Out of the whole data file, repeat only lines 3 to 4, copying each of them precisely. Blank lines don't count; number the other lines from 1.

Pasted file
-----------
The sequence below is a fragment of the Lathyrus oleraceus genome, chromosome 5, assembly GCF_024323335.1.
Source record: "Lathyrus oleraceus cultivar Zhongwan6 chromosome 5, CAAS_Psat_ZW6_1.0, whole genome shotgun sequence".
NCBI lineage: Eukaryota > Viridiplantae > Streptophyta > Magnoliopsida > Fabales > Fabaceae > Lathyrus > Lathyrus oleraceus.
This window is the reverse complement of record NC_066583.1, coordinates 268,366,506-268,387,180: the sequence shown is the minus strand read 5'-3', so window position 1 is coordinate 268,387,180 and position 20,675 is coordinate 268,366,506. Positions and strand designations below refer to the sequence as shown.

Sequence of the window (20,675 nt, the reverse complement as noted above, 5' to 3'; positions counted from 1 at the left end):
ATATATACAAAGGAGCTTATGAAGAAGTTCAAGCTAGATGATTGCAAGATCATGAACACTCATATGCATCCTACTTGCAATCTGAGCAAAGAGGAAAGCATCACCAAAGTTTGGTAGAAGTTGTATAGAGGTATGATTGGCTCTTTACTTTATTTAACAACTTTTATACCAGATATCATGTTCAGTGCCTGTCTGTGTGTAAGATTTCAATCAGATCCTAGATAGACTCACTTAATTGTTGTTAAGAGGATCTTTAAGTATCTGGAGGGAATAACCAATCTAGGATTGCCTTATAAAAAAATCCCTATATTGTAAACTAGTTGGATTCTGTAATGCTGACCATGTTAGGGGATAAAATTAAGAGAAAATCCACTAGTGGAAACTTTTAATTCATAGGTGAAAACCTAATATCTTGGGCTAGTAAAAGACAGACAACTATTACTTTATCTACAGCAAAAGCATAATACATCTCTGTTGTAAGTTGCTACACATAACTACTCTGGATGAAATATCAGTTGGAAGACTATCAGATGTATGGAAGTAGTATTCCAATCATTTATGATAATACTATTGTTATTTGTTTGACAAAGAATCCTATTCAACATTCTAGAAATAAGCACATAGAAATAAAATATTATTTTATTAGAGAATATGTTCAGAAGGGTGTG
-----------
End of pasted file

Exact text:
NCBI lineage: Eukaryota > Viridiplantae > Streptophyta > Magnoliopsida > Fabales > Fabaceae > Lathyrus > Lathyrus oleraceus.
This window is the reverse complement of record NC_066583.1, coordinates 268,366,506-268,387,180: the sequence shown is the minus strand read 5'-3', so window position 1 is coordinate 268,387,180 and position 20,675 is coordinate 268,366,506. Positions and strand designations below refer to the sequence as shown.